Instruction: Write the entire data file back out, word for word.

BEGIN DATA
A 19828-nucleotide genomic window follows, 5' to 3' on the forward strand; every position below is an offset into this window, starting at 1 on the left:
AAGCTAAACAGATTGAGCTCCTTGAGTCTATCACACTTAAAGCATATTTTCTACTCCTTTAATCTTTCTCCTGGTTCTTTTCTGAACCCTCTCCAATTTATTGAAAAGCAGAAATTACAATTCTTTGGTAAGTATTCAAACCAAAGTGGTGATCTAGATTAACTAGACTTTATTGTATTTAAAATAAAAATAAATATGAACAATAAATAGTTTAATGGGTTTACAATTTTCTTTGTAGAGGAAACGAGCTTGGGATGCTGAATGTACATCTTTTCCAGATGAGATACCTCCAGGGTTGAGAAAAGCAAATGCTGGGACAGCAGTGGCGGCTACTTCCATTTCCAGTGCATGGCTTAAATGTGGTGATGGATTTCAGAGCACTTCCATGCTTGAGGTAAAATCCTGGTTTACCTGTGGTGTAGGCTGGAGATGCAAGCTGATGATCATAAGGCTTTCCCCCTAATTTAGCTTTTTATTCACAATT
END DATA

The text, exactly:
A 19828-nucleotide genomic window follows, 5' to 3' on the forward strand; every position below is an offset into this window, starting at 1 on the left:
AAGCTAAACAGATTGAGCTCCTTGAGTCTATCACACTTAAAGCATATTTTCTACTCCTTTAATCTTTCTCCTGGTTCTTTTCTGAACCCTCTCCAATTTATTGAAAAGCAGAAATTACAATTCTTTGGTAAGTATTCAAACCAAAGTGGTGATCTAGATTAACTAGACTTTATTGTATTTAAAATAAAAATAAATATGAACAATAAATAGTTTAATGGGTTTACAATTTTCTTTGTAGAGGAAACGAGCTTGGGATGCTGAATGTACATCTTTTCCAGATGAGATACCTCCAGGGTTGAGAAAAGCAAATGCTGGGACAGCAGTGGCGGCTACTTCCATTTCCAGTGCATGGCTTAAATGTGGTGATGGATTTCAGAGCACTTCCATGCTTGAGGTAAAATCCTGGTTTACCTGTGGTGTAGGCTGGAGATGCAAGCTGATGATCATAAGGCTTTCCCCCTAATTTAGCTTTTTATTCACAATT